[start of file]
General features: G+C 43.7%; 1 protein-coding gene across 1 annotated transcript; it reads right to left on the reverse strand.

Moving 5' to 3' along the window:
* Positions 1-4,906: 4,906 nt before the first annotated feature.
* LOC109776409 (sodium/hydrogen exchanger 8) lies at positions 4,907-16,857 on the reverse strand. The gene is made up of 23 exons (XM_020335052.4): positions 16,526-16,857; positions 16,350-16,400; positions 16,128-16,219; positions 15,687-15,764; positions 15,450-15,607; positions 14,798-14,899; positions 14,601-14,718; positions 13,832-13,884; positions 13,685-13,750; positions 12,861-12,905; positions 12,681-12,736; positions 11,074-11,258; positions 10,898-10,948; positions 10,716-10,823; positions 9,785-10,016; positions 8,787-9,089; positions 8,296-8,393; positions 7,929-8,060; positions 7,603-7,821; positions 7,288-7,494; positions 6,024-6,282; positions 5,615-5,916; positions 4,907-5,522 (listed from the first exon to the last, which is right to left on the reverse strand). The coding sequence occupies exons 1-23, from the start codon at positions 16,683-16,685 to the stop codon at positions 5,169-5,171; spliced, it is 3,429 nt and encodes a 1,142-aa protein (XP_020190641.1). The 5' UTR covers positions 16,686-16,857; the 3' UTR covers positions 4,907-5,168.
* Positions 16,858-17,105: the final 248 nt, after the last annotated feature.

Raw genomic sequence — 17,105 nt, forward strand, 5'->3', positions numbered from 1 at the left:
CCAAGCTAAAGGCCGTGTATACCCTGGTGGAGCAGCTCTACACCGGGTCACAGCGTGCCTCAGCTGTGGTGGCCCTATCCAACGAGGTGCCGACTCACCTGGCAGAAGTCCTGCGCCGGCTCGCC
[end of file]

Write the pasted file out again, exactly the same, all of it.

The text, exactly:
General features: G+C 43.7%; 1 protein-coding gene across 1 annotated transcript; it reads right to left on the reverse strand.

Moving 5' to 3' along the window:
* Positions 1-4,906: 4,906 nt before the first annotated feature.
* LOC109776409 (sodium/hydrogen exchanger 8) lies at positions 4,907-16,857 on the reverse strand. The gene is made up of 23 exons (XM_020335052.4): positions 16,526-16,857; positions 16,350-16,400; positions 16,128-16,219; positions 15,687-15,764; positions 15,450-15,607; positions 14,798-14,899; positions 14,601-14,718; positions 13,832-13,884; positions 13,685-13,750; positions 12,861-12,905; positions 12,681-12,736; positions 11,074-11,258; positions 10,898-10,948; positions 10,716-10,823; positions 9,785-10,016; positions 8,787-9,089; positions 8,296-8,393; positions 7,929-8,060; positions 7,603-7,821; positions 7,288-7,494; positions 6,024-6,282; positions 5,615-5,916; positions 4,907-5,522 (listed from the first exon to the last, which is right to left on the reverse strand). The coding sequence occupies exons 1-23, from the start codon at positions 16,683-16,685 to the stop codon at positions 5,169-5,171; spliced, it is 3,429 nt and encodes a 1,142-aa protein (XP_020190641.1). The 5' UTR covers positions 16,686-16,857; the 3' UTR covers positions 4,907-5,168.
* Positions 16,858-17,105: the final 248 nt, after the last annotated feature.

Raw genomic sequence — 17,105 nt, forward strand, 5'->3', positions numbered from 1 at the left:
CCAAGCTAAAGGCCGTGTATACCCTGGTGGAGCAGCTCTACACCGGGTCACAGCGTGCCTCAGCTGTGGTGGCCCTATCCAACGAGGTGCCGACTCACCTGGCAGAAGTCCTGCGCCGGCTCGCC